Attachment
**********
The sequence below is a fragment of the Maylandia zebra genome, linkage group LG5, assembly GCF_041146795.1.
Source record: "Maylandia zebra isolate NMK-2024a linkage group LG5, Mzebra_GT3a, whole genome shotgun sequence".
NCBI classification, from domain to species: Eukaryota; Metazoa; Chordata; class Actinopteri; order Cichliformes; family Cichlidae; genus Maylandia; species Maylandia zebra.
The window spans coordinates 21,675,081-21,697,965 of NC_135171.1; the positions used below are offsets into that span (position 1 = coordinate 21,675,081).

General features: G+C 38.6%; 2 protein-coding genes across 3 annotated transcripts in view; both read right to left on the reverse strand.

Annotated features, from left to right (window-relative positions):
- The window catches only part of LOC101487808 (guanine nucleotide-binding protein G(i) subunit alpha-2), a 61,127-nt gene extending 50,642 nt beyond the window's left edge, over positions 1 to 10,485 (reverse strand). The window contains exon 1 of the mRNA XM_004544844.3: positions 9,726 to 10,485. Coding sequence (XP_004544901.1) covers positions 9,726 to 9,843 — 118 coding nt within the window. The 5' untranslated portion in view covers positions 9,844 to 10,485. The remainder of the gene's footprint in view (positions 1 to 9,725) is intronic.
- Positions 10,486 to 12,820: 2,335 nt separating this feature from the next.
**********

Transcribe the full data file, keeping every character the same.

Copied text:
The sequence below is a fragment of the Maylandia zebra genome, linkage group LG5, assembly GCF_041146795.1.
Source record: "Maylandia zebra isolate NMK-2024a linkage group LG5, Mzebra_GT3a, whole genome shotgun sequence".
NCBI classification, from domain to species: Eukaryota; Metazoa; Chordata; class Actinopteri; order Cichliformes; family Cichlidae; genus Maylandia; species Maylandia zebra.
The window spans coordinates 21,675,081-21,697,965 of NC_135171.1; the positions used below are offsets into that span (position 1 = coordinate 21,675,081).

General features: G+C 38.6%; 2 protein-coding genes across 3 annotated transcripts in view; both read right to left on the reverse strand.

Annotated features, from left to right (window-relative positions):
- The window catches only part of LOC101487808 (guanine nucleotide-binding protein G(i) subunit alpha-2), a 61,127-nt gene extending 50,642 nt beyond the window's left edge, over positions 1 to 10,485 (reverse strand). The window contains exon 1 of the mRNA XM_004544844.3: positions 9,726 to 10,485. Coding sequence (XP_004544901.1) covers positions 9,726 to 9,843 — 118 coding nt within the window. The 5' untranslated portion in view covers positions 9,844 to 10,485. The remainder of the gene's footprint in view (positions 1 to 9,725) is intronic.
- Positions 10,486 to 12,820: 2,335 nt separating this feature from the next.